Prepping for a Web Redesign at Gettysburg College

There are several motivating factors behind a web redesign.

These factors range from flaws with design and content, to organizational concerns.

While in the realm of web redesign, there are different ways to approach it.

Some may choose to completely demolish and start anew. Others might go the route of polishing and trimming an already stable structure.

We recently had an enlightening conversation with Paul Fairbanks, Director of Creative Services at Gettysburg College, where he shared the college’s decision to tear everything down and build it back up from scratch.

In that interview, Paul dove into the nitty gritty about how to prep for and get buy-in for a successful web design process at your institution.

Determining Web Owners vs. Web Stakeholders

At Gettysburg College, no one and everyone owns the website.

Currently, the college is using CMS, a content management system, which allows every department and administrative office to have control over their piece of the website.

It is a distributive model, all things considered.

In the future, Paul foresees moving to a more centralized model. The benefit of the centralized model is that it helps control messaging a little bit better.

During the redesigning process, the college continued with the theme of everyone being a part of the Web Redesign Committee. There are faculty, people from their development office, admissions, financial services, student support, IT, and there is even a student who was invited to have a voice.

It was important to Paul’s team to make sure that everyone on campus knows what is going on, and that they were brought in to the process.

Getting the Web Redesign Committee on the Same Page

Rather than putting out a broad request for proposal, or doing whatever they wanted to do, the college decided to make sure everyone was on board from the very beginning.

How was this done? Here is what Paul’s team did.

In order to have everyone on the same page, and know what they were getting into with the redesign process, a scoping exercise was suggested to do some initial research before the RFP (request for proposal).

The college hired an agency to do some research for and then also do an on campus workshop with the redesign committee. What that did was allow everyone to understand the purpose for going through the exercise and what the goals are after completing it.

The workshop was incredibly valuable because it gave a scope for what was involved during the redesign process. It was also beneficial in exposing some potential pain points that may come along and some understandings of what’s out there. This opportunity educated the Web Redesign Committee on where they were, and what their destination was.

Getting Consensus and Buy-In on the Website’s Primary Goal: Recruitment

Too often, projects get sidetracked for numerous reasons. Having a strong framework from the get go makes all the difference.

Paul shares that one of the most important things his team came out of the scoping exercise with was an agreed primary goal.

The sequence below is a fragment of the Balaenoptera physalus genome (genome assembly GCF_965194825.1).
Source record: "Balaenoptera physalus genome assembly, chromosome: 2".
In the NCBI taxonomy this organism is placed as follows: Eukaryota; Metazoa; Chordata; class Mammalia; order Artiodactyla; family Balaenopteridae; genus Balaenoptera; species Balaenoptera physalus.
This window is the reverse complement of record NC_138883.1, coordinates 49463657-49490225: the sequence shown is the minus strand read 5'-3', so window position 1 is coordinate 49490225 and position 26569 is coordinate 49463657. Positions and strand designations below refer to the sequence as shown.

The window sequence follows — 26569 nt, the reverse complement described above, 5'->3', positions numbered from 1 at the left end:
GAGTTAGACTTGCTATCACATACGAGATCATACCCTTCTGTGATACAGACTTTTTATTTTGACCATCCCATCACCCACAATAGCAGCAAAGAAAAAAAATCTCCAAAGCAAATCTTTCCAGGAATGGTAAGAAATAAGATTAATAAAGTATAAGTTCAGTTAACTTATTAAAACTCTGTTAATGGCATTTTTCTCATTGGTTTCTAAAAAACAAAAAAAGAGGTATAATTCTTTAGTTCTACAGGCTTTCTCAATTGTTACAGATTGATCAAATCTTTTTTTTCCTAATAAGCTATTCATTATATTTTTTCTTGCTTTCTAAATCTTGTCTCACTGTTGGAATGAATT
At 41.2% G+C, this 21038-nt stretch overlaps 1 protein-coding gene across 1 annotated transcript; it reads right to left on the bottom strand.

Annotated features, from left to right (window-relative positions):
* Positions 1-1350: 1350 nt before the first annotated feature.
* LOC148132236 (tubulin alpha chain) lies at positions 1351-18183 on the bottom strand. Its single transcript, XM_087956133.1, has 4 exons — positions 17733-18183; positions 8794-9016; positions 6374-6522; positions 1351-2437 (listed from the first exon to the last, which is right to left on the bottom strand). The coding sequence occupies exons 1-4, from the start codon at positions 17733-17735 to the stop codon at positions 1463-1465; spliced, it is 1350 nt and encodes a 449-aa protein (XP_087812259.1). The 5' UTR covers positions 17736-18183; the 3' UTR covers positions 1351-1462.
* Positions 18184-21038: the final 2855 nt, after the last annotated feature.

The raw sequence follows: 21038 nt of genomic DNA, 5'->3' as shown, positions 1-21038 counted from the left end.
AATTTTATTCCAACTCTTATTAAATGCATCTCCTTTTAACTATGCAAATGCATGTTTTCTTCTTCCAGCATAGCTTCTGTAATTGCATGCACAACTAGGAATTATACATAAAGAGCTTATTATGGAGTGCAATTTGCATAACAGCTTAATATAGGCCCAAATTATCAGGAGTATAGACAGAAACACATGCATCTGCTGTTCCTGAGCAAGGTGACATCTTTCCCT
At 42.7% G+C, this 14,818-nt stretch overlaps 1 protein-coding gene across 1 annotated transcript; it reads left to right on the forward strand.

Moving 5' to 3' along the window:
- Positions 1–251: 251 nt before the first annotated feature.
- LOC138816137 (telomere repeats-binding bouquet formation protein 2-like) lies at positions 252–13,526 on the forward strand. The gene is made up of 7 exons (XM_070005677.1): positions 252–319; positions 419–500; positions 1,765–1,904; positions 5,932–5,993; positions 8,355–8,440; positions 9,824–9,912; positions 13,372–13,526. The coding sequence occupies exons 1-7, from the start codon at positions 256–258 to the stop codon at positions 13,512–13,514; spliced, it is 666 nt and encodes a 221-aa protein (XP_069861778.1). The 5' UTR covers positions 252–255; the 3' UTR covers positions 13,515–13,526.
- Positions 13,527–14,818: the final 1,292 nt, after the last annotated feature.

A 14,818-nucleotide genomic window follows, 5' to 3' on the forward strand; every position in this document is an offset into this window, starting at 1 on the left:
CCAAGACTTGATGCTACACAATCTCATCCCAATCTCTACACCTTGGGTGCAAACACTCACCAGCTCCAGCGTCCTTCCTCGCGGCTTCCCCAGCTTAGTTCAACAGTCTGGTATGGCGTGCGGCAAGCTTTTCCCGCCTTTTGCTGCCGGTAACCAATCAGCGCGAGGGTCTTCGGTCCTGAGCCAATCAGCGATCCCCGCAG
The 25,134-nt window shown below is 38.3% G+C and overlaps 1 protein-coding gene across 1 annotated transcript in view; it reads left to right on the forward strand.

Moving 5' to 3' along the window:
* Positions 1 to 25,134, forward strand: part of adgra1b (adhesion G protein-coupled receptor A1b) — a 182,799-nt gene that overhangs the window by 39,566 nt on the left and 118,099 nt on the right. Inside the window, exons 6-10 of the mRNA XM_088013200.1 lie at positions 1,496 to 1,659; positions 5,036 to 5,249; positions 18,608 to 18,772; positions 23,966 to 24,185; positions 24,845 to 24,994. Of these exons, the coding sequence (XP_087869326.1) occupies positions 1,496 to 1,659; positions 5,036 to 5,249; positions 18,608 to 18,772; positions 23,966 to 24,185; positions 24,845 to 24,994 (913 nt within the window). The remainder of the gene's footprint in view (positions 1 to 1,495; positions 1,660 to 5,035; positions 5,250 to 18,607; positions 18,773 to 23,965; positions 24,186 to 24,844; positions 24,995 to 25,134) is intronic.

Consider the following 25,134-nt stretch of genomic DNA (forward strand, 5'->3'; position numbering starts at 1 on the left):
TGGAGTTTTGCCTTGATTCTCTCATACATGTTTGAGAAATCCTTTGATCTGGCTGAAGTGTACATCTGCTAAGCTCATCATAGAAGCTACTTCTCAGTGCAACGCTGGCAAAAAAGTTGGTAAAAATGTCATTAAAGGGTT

This primary goal was recruitment aimed at prospective students and their families. While this may seem obvious to anyone from a marketing viewpoint, it isn’t obvious to everybody else who is involved on the committee.

In higher education web, there will always be a balance between marketing, information, and transactional tools. The website serves many audiences, and it can’t be a 100% marketing tool… depending on who you’re asking.

The value of having some research upfront is that it started to build consensus amongst the different parts of the committee about the “why” in the project.

A very helpful piece of research was taking a look around at what other schools were doing on their websites when it came to engaging prospective students. It helped paint a common goal for Paul’s committee.

Where to Start Your Higher Ed Web Redesign Process

Not the homepage.

The homepage is the billboard.

First, it is important to present some concepts that will build on the educational foundation. A system is being build, not just a homepage with supporting pages.

A goal for the Web Redesign Committee was to take a look at internal pages and start to understand how the different components of different pages will work together. Things can be taken out, and put in so that modularity of atomic design, and a design system will all work together.

The committee has a clear expectation of what’s coming and open communication which is critical for laying a strong foundation to build on.

If any institutions are about to embark on the web design process, it is vital to make sure that their committee is on the same page, and has a shared understanding of why they’re doing it.

While Gettysburg College chose to break it all down and build it up again, there are different paths to take and different strategies to think through.

But most importantly, get everyone on the same page.

Have an agreed primary goal, and encourage open communication throughout the entire project.

This post is based on a podcast interview with Paul Fairbanks from Gettysburg College. To hear this episode, and many more like it, you can subscribe to Enrollment Growth University.

If you don’t use iTunes, you can listen to every episode here.